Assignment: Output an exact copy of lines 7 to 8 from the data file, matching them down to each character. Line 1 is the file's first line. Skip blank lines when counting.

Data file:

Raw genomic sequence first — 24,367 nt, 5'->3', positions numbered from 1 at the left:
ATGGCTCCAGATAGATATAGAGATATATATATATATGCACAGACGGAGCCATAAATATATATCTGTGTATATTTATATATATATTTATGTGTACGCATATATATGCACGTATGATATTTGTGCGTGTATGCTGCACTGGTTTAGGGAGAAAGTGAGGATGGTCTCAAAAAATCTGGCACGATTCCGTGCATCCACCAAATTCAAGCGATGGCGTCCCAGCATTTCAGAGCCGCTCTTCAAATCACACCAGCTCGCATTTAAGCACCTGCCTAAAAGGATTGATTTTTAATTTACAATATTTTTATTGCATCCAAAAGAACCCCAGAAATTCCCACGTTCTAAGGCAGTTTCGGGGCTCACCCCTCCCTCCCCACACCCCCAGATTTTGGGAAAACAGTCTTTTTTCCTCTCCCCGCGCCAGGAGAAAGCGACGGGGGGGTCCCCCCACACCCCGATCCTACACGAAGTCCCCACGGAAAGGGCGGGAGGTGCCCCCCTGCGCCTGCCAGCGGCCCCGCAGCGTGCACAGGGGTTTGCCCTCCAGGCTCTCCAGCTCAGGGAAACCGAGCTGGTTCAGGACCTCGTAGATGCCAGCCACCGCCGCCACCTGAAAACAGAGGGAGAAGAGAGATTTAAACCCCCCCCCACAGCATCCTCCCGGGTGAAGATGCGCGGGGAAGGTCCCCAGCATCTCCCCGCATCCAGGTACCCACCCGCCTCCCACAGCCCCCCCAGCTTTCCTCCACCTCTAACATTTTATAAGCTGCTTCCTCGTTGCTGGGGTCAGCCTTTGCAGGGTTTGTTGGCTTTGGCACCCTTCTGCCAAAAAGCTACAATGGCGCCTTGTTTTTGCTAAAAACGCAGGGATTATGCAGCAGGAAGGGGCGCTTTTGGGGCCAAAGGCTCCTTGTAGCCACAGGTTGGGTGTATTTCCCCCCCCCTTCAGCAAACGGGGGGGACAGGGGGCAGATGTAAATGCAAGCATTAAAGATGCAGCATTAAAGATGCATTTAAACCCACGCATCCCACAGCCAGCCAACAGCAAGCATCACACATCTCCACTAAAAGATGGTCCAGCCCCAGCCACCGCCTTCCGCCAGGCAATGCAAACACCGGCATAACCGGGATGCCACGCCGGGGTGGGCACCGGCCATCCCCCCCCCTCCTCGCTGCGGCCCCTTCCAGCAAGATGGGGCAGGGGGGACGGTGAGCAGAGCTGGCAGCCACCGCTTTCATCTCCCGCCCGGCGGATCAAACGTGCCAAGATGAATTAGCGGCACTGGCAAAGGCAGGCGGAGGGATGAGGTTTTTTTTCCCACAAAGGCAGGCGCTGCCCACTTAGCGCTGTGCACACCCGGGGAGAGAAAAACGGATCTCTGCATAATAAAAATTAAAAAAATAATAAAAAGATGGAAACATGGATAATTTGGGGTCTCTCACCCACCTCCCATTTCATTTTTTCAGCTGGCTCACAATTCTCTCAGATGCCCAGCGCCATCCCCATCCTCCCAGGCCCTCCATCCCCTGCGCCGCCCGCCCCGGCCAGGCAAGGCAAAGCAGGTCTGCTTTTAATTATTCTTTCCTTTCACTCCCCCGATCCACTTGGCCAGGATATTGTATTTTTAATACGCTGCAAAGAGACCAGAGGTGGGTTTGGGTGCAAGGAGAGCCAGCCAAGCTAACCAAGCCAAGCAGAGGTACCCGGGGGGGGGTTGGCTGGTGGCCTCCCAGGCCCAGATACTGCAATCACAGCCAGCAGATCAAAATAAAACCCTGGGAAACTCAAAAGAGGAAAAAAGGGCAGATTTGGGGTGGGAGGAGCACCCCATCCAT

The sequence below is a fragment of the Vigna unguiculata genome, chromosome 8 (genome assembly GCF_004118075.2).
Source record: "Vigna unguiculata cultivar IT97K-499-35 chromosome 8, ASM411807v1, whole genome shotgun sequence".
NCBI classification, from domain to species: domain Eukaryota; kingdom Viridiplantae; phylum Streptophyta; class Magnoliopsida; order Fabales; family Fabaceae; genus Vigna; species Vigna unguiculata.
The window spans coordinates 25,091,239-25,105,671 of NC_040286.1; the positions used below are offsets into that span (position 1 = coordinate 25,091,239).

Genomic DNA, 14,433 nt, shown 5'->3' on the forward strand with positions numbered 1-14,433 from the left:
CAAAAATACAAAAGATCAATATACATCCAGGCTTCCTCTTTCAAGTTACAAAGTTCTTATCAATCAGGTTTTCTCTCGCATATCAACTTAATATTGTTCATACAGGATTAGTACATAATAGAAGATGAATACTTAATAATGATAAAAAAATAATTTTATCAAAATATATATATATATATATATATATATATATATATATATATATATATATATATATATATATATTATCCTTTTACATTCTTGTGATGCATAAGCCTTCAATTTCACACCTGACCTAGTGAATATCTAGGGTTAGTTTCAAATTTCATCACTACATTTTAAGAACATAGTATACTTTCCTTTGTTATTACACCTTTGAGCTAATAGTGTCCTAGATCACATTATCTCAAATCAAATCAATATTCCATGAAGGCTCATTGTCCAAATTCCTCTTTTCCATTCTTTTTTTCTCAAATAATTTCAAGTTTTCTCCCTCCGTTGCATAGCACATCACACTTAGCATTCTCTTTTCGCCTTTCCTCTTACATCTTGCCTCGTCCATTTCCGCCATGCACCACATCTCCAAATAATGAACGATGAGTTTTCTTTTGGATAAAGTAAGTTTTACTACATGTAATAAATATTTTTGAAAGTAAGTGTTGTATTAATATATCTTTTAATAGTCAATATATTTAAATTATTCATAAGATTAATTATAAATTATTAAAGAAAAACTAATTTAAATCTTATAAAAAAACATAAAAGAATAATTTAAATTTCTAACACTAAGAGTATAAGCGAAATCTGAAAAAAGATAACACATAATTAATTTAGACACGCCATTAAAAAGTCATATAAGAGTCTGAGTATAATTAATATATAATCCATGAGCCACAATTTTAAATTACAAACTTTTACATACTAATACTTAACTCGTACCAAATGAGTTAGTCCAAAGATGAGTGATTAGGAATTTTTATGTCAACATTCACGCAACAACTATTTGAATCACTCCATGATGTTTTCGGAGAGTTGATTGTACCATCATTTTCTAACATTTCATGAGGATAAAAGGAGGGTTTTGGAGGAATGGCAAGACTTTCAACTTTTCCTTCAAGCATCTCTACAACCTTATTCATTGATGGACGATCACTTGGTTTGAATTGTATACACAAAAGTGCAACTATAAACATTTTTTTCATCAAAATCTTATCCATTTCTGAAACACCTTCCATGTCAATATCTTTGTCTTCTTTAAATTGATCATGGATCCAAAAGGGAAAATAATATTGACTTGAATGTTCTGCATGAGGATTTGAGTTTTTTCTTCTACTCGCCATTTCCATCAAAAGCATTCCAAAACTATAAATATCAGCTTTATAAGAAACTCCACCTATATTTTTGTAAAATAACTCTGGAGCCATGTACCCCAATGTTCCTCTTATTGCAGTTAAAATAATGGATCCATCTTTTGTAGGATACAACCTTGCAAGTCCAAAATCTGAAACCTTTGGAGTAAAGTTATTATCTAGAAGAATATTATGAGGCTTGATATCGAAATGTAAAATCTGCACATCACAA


Genomic DNA, 14,433 nt, shown 5'->3' on the forward strand with positions numbered 1-14,433 from the left:
CAAAAATACAAAAGATCAATATACATCCAGGCTTCCTCTTTCAAGTTACAAAGTTCTTATCAATCAGGTTTTCTCTCGCATATCAACTTAATATTGTTCATACAGGATTAGTACATAATAGAAGATGAATACTTAATAATGATAAAAAAATAATTTTATCAAAATATATATATATATATATATATATATATATATATATATATATATATATATATATATATATATTATCCTTTTACATTCTTGTGATGCATAAGCCTTCAATTTCACACCTGACCTAGTGAATATCTAGGGTTAGTTTCAAATTTCATCACTACATTTTAAGAACATAGTATACTTTCCTTTGTTATTACACCTTTGAGCTAATAGTGTCCTAGATCACATTATCTCAAATCAAATCAATATTCCATGAAGGCTCATTGTCCAAATTCCTCTTTTCCATTCTTTTTTTCTCAAATAATTTCAAGTTTTCTCCCTCCGTTGCATAGCACATCACACTTAGCATTCTCTTTTCGCCTTTCCTCTTACATCTTGCCTCGTCCATTTCCGCCATGCACCACATCTCCAAATAATGAACGATGAGTTTTCTTTTGGATAAAGTAAGTTTTACTACATGTAATAAATATTTTTGAAAGTAAGTGTTGTATTAATATATCTTTTAATAGTCAATATATTTAAATTATTCATAAGATTAATTATAAATTATTAAAGAAAAACTAATTTAAATCTTATAAAAAAACATAAAAGAATAATTTAAATTTCTAACACTAAGAGTATAAGCGAAATCTGAAAAAAGATAACACATAATTAATTTAGACACGCCATTAAAAAGTCATATAAGAGTCTGAGTATAATTAATATATAATCCATGAGCCACAATTTTAAATTACAAACTTTTACATACTAATACTTAACTCGTACCAAATGAGTTAGTCCAAAGATGAGTGATTAGGAATTTTTATGTCAACATTCACGCAACAACTATTTGAATCACTCCATGATGTTTTCGGAGAGTTGATTGTACCATCATTTTCTAACATTTCATGAGGATAAAAGGAGGGTTTTGGAGGAATGGCAAGACTTTCAACTTTTCCTTCAAGCATCTCTACAACCTTATTCATTGATGGACGATCACTTGGTTTGAATTGTATACACAAAAGTGCAACTATAAACATTTTTTTCATCAAAATCTTATCCATTTCTGAAACACCTTCCATGTCAATATCTTTGTCTTCTTTAAATTGATCATGGATCCAAAAGGGAAAATAATATTGACTTGAATGTTCTGCATGAGGATTTGAGTTTTTTCTTCTACTCGCCATTTCCATCAAAAGCATTCCAAAACTATAAATATCAGCTTTATAAGAAACTCCACCTATATTTTTGTAAAATAACTCTGGAGCCATGTACCCCAATGTTCCTCTTATTGCAGTTAAAATAATGGATCCATCTTTTGTAGGATACAACCTTGCAAGTCCAAAATCTGAAACCTTTGGAGTAAAGTTATTATCTAGAAGAATATTATGAGGCTTGATATCGAAATGTAAAATCTGCACATCACAA